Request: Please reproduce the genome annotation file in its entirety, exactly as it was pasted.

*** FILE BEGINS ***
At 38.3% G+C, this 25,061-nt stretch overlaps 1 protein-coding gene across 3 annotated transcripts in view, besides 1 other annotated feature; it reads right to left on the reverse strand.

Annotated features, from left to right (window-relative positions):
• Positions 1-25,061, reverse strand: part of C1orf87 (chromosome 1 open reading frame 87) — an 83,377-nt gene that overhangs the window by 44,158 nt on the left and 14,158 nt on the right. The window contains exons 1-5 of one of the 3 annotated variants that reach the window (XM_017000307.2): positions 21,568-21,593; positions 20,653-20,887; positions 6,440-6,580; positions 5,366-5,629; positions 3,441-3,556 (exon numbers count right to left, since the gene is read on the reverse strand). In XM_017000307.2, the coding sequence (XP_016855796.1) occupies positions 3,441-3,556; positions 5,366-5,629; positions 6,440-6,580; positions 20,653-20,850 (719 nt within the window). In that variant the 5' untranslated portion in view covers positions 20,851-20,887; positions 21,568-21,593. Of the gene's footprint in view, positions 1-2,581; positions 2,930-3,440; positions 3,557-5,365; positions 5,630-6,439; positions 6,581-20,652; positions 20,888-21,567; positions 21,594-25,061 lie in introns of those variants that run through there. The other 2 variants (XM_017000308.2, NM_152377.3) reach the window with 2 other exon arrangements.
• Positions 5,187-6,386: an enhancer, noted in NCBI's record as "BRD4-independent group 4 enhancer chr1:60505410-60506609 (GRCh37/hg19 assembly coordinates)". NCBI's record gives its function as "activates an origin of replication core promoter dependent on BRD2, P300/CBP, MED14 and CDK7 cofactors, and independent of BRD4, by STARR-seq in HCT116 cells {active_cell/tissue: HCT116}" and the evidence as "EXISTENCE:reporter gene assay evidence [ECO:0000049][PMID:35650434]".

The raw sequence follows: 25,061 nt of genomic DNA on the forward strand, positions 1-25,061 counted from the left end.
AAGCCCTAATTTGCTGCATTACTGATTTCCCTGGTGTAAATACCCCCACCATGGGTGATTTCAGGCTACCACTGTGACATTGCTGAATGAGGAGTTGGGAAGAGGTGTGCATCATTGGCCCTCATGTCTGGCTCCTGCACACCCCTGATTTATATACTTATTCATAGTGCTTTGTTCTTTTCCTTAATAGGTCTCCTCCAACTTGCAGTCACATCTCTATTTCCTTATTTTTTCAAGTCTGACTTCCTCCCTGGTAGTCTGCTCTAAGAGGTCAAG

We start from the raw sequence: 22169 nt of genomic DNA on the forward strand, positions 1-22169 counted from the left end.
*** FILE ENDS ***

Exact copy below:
At 38.3% G+C, this 25,061-nt stretch overlaps 1 protein-coding gene across 3 annotated transcripts in view, besides 1 other annotated feature; it reads right to left on the reverse strand.

Annotated features, from left to right (window-relative positions):
• Positions 1-25,061, reverse strand: part of C1orf87 (chromosome 1 open reading frame 87) — an 83,377-nt gene that overhangs the window by 44,158 nt on the left and 14,158 nt on the right. The window contains exons 1-5 of one of the 3 annotated variants that reach the window (XM_017000307.2): positions 21,568-21,593; positions 20,653-20,887; positions 6,440-6,580; positions 5,366-5,629; positions 3,441-3,556 (exon numbers count right to left, since the gene is read on the reverse strand). In XM_017000307.2, the coding sequence (XP_016855796.1) occupies positions 3,441-3,556; positions 5,366-5,629; positions 6,440-6,580; positions 20,653-20,850 (719 nt within the window). In that variant the 5' untranslated portion in view covers positions 20,851-20,887; positions 21,568-21,593. Of the gene's footprint in view, positions 1-2,581; positions 2,930-3,440; positions 3,557-5,365; positions 5,630-6,439; positions 6,581-20,652; positions 20,888-21,567; positions 21,594-25,061 lie in introns of those variants that run through there. The other 2 variants (XM_017000308.2, NM_152377.3) reach the window with 2 other exon arrangements.
• Positions 5,187-6,386: an enhancer, noted in NCBI's record as "BRD4-independent group 4 enhancer chr1:60505410-60506609 (GRCh37/hg19 assembly coordinates)". NCBI's record gives its function as "activates an origin of replication core promoter dependent on BRD2, P300/CBP, MED14 and CDK7 cofactors, and independent of BRD4, by STARR-seq in HCT116 cells {active_cell/tissue: HCT116}" and the evidence as "EXISTENCE:reporter gene assay evidence [ECO:0000049][PMID:35650434]".

The raw sequence follows: 25,061 nt of genomic DNA on the forward strand, positions 1-25,061 counted from the left end.
AAGCCCTAATTTGCTGCATTACTGATTTCCCTGGTGTAAATACCCCCACCATGGGTGATTTCAGGCTACCACTGTGACATTGCTGAATGAGGAGTTGGGAAGAGGTGTGCATCATTGGCCCTCATGTCTGGCTCCTGCACACCCCTGATTTATATACTTATTCATAGTGCTTTGTTCTTTTCCTTAATAGGTCTCCTCCAACTTGCAGTCACATCTCTATTTCCTTATTTTTTCAAGTCTGACTTCCTCCCTGGTAGTCTGCTCTAAGAGGTCAAG

We start from the raw sequence: 22169 nt of genomic DNA on the forward strand, positions 1-22169 counted from the left end.